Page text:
Sometimes, I’m tired of fighting. I’m trying to tell myself that I can get through the obstacles that life throws at me, but more often than not I’m not so sure. On the exterior I’m trying to appear independent and capable, but on the inside I feel timid, scared and full of anxiety.

I’m moving out in less than a month, on 1st of December. Mostly to escape from my father. Was told last week during a screaming match between him and I that if I’m not going to abide by his rules, then I can leave and go find somewhere else to live. Apparently he’s “always right” and so my mum is not allowed to defend me against him. He threatened my mum that he’ll leave if she defends me against him again. But it’s fine, I’m leaving so it won’t likely happen again.

I’m terrified though. There’s the financial side of it, with the rent, cost of living and other expenses. Having to be an adult when I’m still so unsure about myself. Wondering if I’ll be able to cope and manage on my own and still keep up with my studies. A part of me also grieves for my childhood which was littered with difficult times and never having a proper dad as as I move towards being an ‘adult’.

It might make it easier if I had support but I don’t, and I feel so alone in the world.

10 thoughts on “Escape

  1. Feel for you. Moving out was good for me in that it got me away from a lot of the domestic drama. But you are right, the financial side is a toughy. I’ve also found I fall back into relapses a lot more easily – but I live alone, and I’m pretty sure you’re sharing? X

  2. I hope that getting away from your dad will really help you. Moving out for the first time is scary, so it’s perfectly understandable to feel overwhelmed. Are you going to be living alone?


  3. My daughter, who has borderline, finally moved out at 22. I was more scared than she was, but she’s doing ok. You are stronger than you think, you can do this. And you are not alone, there are people out here in the madosphere that care about you. {{{hugs}}}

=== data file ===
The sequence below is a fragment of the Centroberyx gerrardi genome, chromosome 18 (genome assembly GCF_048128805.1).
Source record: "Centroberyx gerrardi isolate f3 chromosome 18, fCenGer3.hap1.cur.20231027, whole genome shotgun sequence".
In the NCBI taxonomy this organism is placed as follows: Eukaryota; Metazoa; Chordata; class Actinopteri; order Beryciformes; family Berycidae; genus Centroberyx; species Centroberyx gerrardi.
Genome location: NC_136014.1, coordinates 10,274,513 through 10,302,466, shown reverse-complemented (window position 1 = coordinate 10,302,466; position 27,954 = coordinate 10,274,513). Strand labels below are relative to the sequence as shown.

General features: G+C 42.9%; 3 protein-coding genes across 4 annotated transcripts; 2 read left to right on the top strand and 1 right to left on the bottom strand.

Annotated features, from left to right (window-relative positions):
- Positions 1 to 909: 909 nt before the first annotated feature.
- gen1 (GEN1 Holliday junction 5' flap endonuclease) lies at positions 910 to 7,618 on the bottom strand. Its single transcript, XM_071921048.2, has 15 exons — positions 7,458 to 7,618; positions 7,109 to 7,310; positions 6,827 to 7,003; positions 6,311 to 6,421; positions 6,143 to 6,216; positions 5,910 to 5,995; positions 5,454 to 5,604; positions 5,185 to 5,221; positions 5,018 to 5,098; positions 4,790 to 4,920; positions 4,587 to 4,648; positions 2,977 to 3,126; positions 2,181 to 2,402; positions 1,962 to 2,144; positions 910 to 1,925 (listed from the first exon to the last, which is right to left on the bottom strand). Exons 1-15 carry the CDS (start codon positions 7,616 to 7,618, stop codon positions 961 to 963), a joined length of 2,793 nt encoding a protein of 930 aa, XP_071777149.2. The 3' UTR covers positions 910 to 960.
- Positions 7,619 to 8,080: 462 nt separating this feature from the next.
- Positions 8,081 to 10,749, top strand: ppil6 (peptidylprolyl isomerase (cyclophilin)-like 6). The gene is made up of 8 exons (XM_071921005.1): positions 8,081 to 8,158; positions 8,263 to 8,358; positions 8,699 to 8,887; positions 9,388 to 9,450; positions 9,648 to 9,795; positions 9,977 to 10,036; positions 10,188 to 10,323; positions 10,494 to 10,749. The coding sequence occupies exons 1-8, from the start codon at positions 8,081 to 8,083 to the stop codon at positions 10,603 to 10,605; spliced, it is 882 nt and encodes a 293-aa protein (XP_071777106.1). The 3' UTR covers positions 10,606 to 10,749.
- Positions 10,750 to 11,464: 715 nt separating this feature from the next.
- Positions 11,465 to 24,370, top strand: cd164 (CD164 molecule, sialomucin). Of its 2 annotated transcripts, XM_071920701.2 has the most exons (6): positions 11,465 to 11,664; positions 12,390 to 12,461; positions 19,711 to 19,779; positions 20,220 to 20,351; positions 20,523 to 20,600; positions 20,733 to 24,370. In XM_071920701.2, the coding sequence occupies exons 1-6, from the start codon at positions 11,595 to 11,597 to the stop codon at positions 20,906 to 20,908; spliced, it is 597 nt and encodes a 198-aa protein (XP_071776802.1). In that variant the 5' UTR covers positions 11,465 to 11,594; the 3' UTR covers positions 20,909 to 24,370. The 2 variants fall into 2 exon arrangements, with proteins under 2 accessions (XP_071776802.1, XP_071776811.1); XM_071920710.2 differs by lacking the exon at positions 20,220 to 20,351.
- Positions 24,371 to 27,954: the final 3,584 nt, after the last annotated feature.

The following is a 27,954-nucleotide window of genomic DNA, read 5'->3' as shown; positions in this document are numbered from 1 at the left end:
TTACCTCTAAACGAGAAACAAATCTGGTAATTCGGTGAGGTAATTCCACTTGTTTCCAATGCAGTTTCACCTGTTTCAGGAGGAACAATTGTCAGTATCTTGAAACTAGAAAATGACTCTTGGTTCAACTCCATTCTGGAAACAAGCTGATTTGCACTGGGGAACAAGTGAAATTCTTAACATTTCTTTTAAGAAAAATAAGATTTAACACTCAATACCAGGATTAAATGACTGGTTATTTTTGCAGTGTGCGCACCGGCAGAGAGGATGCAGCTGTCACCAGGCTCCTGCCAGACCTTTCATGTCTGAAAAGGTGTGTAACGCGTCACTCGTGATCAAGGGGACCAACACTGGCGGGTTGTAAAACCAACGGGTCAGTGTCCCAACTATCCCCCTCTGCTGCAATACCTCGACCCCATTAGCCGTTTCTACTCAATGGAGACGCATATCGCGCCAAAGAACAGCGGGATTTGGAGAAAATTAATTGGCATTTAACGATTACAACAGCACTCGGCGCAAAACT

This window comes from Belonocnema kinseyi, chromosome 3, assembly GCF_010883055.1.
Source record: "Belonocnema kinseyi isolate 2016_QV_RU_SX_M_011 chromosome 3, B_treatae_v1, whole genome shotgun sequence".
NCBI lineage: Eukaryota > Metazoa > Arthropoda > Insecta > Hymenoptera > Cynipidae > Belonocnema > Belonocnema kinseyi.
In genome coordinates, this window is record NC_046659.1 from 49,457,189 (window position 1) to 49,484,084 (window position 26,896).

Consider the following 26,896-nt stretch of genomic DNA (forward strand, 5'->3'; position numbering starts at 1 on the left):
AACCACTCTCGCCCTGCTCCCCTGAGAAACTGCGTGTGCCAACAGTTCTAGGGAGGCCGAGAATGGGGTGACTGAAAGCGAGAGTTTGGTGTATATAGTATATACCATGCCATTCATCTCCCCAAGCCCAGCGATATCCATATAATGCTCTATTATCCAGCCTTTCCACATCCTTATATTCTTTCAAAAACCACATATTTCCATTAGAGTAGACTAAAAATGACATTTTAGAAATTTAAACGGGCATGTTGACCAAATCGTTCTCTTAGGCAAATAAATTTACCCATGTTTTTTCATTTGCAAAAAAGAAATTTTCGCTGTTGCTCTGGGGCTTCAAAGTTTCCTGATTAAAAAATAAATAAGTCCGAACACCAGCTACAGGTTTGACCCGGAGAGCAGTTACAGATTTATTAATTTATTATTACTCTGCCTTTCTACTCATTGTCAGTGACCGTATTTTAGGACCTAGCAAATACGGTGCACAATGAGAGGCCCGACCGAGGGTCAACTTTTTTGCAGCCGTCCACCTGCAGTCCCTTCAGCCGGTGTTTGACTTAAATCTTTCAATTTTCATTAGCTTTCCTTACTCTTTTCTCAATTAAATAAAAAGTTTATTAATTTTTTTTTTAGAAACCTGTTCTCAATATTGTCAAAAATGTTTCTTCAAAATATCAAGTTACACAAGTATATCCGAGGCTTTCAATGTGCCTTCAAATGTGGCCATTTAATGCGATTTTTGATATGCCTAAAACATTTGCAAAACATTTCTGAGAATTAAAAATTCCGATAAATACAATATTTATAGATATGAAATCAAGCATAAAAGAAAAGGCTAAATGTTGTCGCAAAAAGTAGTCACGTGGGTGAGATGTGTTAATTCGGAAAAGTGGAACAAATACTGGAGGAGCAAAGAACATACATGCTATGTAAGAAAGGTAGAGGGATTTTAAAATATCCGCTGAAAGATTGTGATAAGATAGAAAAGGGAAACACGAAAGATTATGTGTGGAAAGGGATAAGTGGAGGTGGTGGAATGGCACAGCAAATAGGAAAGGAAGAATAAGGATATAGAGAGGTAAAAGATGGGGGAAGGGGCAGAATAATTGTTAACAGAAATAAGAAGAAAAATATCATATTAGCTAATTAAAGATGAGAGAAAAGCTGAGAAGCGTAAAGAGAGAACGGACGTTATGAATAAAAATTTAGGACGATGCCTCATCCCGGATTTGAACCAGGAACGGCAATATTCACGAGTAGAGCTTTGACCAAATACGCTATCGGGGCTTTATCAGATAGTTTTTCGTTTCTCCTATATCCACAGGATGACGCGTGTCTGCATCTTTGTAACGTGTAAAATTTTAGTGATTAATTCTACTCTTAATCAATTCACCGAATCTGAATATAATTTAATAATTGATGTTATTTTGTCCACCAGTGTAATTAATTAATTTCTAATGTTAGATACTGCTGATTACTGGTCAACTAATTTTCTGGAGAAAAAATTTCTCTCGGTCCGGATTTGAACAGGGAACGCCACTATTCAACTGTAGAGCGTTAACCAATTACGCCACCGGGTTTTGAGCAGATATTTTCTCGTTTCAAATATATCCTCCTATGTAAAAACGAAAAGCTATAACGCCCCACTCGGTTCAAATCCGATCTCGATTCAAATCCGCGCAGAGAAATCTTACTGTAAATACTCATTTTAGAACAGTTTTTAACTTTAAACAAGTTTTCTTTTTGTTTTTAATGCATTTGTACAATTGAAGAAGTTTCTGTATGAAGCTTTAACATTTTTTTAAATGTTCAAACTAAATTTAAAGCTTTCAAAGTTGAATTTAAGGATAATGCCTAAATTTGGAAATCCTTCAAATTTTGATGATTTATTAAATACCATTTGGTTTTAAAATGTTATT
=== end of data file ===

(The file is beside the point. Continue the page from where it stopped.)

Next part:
4. I can understand the anxiety and fear, it’s moving into the unknown. All I can say is that I believe you can do it, even if you don’t believe it yourself. And that for me at least (and others I know) moving out turned out to be one of the best things I’ve done.

    Doesn’t mean you are forever cut off from your parents and your life before, but it does mean that you’ll have more control over how much it enters or controls your life – the ability to hang up on your parents and not have to speak to them can be amazingly liberating, and certainly in my case made having a relationship at all much easier, because I could walk away if they crossed the line, the boundary I created.

    And I’m 30, moved out 11 years ago and still don’t consider myself an adult…

    But the freedom, even to just be yourself, trust me it’s worth it. Hope the move goes smoothly. And that your new home is all that you hope for it, and a safe place that you can fill with happy memories.

    Take care,

  5. As one who has lived with his parents on and off (currently off) his whole life, I can tell you there’s a definite positive difference–more room to grow into yourself. More room to make your own mistakes, too, and take the consequences, and grow from there. The mental stuff makes it (feel like) 100x harder–there are still times I desperately want to be dependent, a child, and not have to take responsibility. But overall it’s worth it. You just have to take one thing at a time. Don’t let everything crowd you at once, overwhelm you. Deal with just one thing, whatever’s in front of you. (There is something to that mindfulness crap, for me, even though it seems to only deal with the surface.) Good luck! We’ll all be thinking about you.

  6. Hang in there. And thinking of you. Financial stress is one of the hardest and scariest kinds of stress there is, but you are strong, and you can do this. Are you moving into the place where you will be supporting the other person or into the apartment with students? I see enormous social benefits to the student apartment but tremendous mental health benefits to taking off a financial burden. Curious with you decided.

  7. Hey,
    Good luck with the move. Yep it’s scary, but has sooooo many positives too – focus on them. And when things get difficult (cos they will – life is annoyingly like that!) tackle things one at a time. Enjoy the excitement too.

  8. i hope all is well. i moved out of my parents house when i was 20. luckily i have never had to move back, that was over 5 years ago and it was the best thing i ever done. i like having my own time. i hope it all does ok.

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